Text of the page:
Encouraging builders to create homes accessible for everybody is one way a new Border working party may tackle the widespread lack of appropriate housing for National Disability Insurance Scheme participants.
The working party, which aims to meet for the first time next month, arose out of a community consultation last week attended by more than 50 people, including those with a disability, family members, allied health professionals and project builders.
One of the organisers Jan Gouma said the forum attracted tremendous interest from a diverse range of people who learned more about housing options available.
"There's so much room under the NDIS to look at innovative approaches for further delivery for people with a disability to live in their own accommodation," she said.
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Beechworth-based consultant Dean Bright, who presented a scoping document about housing for people with a disability in Albury-Wodonga, said more participants continued to join the NDIS seeking accommodation suited to their individual needs.
"Because of that, there's got to be more stock and currently at the moment there's a real paucity of it in the local area," he said.
"You could say the same across the whole of Australia, really, it's taking a while for the sector to pick up the fact that housing stock is one of the significant barriers to people finding better options for them."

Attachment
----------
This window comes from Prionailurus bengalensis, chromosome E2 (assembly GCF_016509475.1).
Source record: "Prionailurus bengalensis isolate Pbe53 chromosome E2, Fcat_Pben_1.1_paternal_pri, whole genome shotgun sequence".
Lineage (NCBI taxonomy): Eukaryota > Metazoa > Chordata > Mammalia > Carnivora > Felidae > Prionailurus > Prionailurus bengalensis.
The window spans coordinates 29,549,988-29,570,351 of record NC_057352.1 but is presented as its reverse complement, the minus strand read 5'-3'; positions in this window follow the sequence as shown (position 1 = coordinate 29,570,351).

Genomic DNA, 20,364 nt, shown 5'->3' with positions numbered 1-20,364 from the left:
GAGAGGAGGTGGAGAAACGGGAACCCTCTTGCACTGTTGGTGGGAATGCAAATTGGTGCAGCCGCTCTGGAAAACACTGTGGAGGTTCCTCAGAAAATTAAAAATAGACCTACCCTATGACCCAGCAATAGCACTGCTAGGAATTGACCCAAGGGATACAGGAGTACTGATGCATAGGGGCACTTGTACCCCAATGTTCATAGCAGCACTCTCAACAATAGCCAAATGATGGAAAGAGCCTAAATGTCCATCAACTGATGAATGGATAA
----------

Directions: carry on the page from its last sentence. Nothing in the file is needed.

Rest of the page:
Charles Sturt University lecturer in occupational therapy Trina Phuah discussed the concept of universal design - making products and environments usable by all people to the greatest extent possible - at the forum.
Mr Bright said finding a wheelchair-accessible home in Albury through social housing, private rentals or newly built properties was difficult and making modifications could be expensive.
'What we're proposing is that we get in early, when we're talking to building developers and project managers," he said.
"It should be as accessible for somebody who has mobility issues as much as it is accessible for somebody who doesn't have a disability.
"Larger bathrooms with turning spaces, no shower hobs, lower benches possibly in some instances, even lower doorknobs."
The consultant said present construction codes did not insist builders take responsibility for universal design.
"There's no standards that say you must make a house that's accessible for everybody," he said.
"The whole idea of the forum was to raise awareness around that and it was really good because there actually were some project builders and developers there."
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